What we have now are two separate worlds - one inhabited solely by Ana’s luxuriant voice and opulent instrumental arrangements and one inhabited by both her and the friends and fellow musicians whom she has shared with in the past years, each lending their own unique aesthetical take on undeniable beauty. Listening to Basic Climb Re-Imagined from front to back gives us 11 unique views of talents both studied and anew. The journeyed and Eastern tinged portrayal of “Blackberries” by Julia Holter (now a part of Nite Jewel’s live show) takes us on a journey up and down both the bustling and deserted roads of India with Ana as our vocal guide while the orchestral re-arrangements of Dak’s take on “Shapeshifting” leave us in cinematic awe as our ears witness his most open and wide-screened piece yet. Elsewhere a.d.l.r. opens up a rift in time with a parallel dimension of delay-filled harps and vocals, Dntel ushers us through an effortlessly relaxed after hours pop trip with his “Black Canyon” mix, Take drops Ana into the middle of a 60’s soul jam and Anenon guides us into a drum and drone meditation zone, while every other interpretation is a standout in their own rights.
Highlighting the collaborative work of one of LA’s finest pairs, Basic Climb Re-Imagined is book-ended with a synth / vocal cover of “Basic Climb” by Ana and Asura’s hauntingly glorious reworking of “Blackberries,” providing a glimpse into the new directions of their constantly shifting visions and proving to us that the work is never really done.
1. Basic Climb (Ana Caravelle Cover)
2. Anti-Anxiety Pill (a.d.l.r.'s Pills for Ana)
3. Anti-Anxiety Pill (yuk. Rendition)
4. Basic Climb (Dibiase's Tapedeck Dirt Mix)
5. Blackberries (Julia Holter Remix)
6. Where Have You Been? (TAKE Remix)
7. Black Canyon (Dntel Mix)
8. Shapeshifting (dakim regular shape mix)
9. Where Have You Been? (Anenon Drone Mix)
10. Black Canyon (Shigeto's As I Inhale Mix)
11. Blackberries (Asura Remix)
*Please note - the Shigeto remix that has been circulating has now been remastered and sounds much bigger.
a.d.l.r. is Nicholas Morera, a 22 year old musician from Laguna Beach, California currently residing in Los Angeles. Foam on the Waves of Space-Time… is Nicholas' debut album and the third full-length release from Non Projects.
The white First Edition Cassettes are sold out.
Purchase Digital from
Mastering by Taylor Deupree.
A complete autodidact, Nicholas began DJ’ing at the age of 11, inspired by the sound of LA's Beat Junkies on the now defunct 92.3 The Beat. After hearing Aphex Twin and Squarepusher at the age of 16, he then took on electronic music. Absorbing the sound design and fabric of Warp Records style electronic music, Morera soon discovered and immersed himself in the world of compositional techniques from such modern classical luminaries as Karlheinz Stockhausen and Pierre Boulez. Gaining a solid understanding of these composers' languages, Nicholas' self-teachings then brought him to the every other year Darmstadt New Music Festival (Internationale Ferienkurse fur Neue Musik) in Darmstadt, Germany - a summer school in contemporary classical music which has hosted a large number of avant-garde composers as both students and lecturers including John Cage, Gyorgi Ligeti, Iannis Xenakis and many more.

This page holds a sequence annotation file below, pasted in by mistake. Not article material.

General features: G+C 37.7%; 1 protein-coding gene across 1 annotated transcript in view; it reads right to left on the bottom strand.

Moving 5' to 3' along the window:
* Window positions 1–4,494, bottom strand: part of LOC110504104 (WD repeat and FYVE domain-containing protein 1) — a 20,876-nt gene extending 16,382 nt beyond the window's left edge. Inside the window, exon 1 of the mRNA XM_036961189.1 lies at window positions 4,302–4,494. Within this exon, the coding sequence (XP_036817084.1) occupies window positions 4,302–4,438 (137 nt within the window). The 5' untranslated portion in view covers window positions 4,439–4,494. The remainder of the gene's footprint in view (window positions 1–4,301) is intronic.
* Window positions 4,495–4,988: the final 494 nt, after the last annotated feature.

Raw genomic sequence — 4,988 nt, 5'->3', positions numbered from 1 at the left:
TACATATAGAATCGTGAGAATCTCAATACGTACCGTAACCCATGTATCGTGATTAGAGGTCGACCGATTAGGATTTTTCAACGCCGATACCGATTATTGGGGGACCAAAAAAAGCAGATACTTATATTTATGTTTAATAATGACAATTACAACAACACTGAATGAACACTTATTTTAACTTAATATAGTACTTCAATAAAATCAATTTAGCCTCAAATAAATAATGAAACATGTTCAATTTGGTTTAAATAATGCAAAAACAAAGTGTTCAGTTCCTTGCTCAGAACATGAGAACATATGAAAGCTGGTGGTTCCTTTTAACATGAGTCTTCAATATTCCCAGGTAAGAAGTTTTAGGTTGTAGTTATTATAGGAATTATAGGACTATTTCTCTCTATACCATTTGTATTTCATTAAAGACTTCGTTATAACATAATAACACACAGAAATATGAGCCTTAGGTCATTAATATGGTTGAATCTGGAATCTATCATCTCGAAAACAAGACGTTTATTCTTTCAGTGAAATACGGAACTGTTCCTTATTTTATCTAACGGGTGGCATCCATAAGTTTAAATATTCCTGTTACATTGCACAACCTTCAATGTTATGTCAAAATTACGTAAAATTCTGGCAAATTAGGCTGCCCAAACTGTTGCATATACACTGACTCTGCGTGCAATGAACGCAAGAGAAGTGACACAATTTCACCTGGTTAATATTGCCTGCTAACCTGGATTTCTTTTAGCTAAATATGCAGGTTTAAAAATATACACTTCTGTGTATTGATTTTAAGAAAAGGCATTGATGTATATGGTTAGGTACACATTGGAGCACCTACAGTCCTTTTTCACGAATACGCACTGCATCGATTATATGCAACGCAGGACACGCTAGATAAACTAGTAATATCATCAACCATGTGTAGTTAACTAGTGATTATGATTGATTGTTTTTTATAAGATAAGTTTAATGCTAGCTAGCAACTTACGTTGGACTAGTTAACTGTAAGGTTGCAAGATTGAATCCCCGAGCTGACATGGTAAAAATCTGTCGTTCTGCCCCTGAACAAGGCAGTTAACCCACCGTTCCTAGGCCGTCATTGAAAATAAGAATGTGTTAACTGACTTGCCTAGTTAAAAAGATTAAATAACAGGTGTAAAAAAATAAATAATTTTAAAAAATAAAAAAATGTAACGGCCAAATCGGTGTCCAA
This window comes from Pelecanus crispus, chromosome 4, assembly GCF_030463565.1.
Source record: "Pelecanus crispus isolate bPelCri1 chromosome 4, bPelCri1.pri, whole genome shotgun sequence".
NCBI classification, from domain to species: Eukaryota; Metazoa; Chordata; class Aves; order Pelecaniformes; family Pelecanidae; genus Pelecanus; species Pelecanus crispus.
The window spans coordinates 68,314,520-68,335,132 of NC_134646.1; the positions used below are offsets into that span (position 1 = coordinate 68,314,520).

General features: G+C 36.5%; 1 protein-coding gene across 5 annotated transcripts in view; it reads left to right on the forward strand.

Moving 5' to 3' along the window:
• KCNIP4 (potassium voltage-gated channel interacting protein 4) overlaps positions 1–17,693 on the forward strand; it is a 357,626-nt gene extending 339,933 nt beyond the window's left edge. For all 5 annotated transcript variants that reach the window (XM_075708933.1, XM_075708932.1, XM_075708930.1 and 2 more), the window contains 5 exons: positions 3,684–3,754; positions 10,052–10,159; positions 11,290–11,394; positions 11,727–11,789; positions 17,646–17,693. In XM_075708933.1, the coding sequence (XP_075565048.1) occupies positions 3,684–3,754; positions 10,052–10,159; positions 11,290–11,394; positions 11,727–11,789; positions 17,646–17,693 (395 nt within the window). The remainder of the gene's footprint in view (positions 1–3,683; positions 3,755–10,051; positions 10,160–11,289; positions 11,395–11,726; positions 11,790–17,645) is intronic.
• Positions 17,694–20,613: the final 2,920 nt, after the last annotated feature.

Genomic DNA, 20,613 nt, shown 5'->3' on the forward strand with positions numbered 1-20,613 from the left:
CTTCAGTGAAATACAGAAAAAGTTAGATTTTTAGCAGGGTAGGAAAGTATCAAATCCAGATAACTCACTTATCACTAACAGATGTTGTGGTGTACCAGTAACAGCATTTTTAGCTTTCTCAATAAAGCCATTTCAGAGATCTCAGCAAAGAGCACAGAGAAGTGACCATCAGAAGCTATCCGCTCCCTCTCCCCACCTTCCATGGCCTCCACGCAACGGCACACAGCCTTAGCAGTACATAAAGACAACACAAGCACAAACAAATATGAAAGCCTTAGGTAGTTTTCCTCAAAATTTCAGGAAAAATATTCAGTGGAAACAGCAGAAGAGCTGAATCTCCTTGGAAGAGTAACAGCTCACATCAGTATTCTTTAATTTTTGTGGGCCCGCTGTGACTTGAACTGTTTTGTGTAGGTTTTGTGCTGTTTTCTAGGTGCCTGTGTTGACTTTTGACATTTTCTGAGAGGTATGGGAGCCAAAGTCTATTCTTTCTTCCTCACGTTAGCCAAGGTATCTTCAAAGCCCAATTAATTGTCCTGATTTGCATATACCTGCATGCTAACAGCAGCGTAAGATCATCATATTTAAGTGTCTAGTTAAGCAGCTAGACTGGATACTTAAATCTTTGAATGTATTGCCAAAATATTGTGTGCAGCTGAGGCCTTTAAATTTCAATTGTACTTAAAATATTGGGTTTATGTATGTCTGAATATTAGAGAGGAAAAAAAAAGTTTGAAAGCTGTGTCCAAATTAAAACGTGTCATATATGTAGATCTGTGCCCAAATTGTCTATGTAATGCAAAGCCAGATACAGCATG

As a.d.l.r., Morera takes his progressive compositional ear and feeling and weaves in current forms of sample-based drone, collage, minimal techno, ambience, tape music and microsound to create a highly listenable lush and coherent whole of audio ephemera that fits right in line with the immersive sounds of the Non Projects catalog.
1. Supreme Sunlight
2. Tactility of Time
3. Wilder Plain
6. The Sofest Shade of Purple of a Powdery Hue
8. Personal Grids
9. Bright Wave
11. The Systems
Press: 92bpm, Altered Zones, Brand X, Foxy Digitalis Review, Future Sequence Interview, Future Sequence Review, LA Record Review, OMG Vinyl, Rebel, XLR8R ("Wisp" mp3), XLR8R ("Supreme Sunlight" Video)
Distribution: Cargo (UK)
Funk jazz bass etudes from Devonwho, who contributes this workout of a remix for a.d.l.r.'s "Wisp," evoking aural imagery of Michael Henderson jamming with cassette tape drones and Jack DeJohnette on drums at The Cellar Door in DC.
The great Streets Of Beige club night in London, UK asked Asura for an exclusive mix and he delivered.
"Asking Asura to compile our tenth mix was no mere coincidence. His self-titled album, released at the very start of the year, comes in as our top album of 2010. Full of organic tinkering, lush instrumentation and delicate vocals, it is an electronic masterpiece packed with sonic experimentation. Drifting from act to act in a theatre of noise, reverb and fluttering melodies, Asura has cemented himself and label Non Projects as one of the most exciting new projects in LA.
And his mix reflects the often impulsive character of his LP - cutting between Miles Davis, Teebs, Arthur Russell, Squarepusher and more with embarrassing ease. There's even a track featuring The Backstreet Boys which - along with The Zombies/Supersilent mashup at the end - gives a nod towards the pop sensibilities that inform the nature of his sound."
01. Squarepusher/Ligeti-Massif (Stay Strong)/Violin Concerto: II. Aria-Hoquet-Chorale
02. John Cage-Mureau
03. Miles Davis-Black Satin
04. Broadcast and The Focus Group-I See, So I See So
06. Yellow Swans-Our Oases
07. Boredoms-House of Sun (feat. The Backstreet Boys)
08. Ana Caravelle-Basic Cimb (Dibiase's Tapedeck Dirt Mix)
09. Teebs-Long Distance (Feat. Gaby Hernandez)
10. Asura-Other Side Of Backwater (Feat. Baths) (Drums Version)
11. Bill Evans-Milestones
12. Dntel-Soft Alarm
13. Asura-Going On
14. Arthur Russell-Being It
15. The Zombies/Supersilent-The Way I Feel Inside/10.10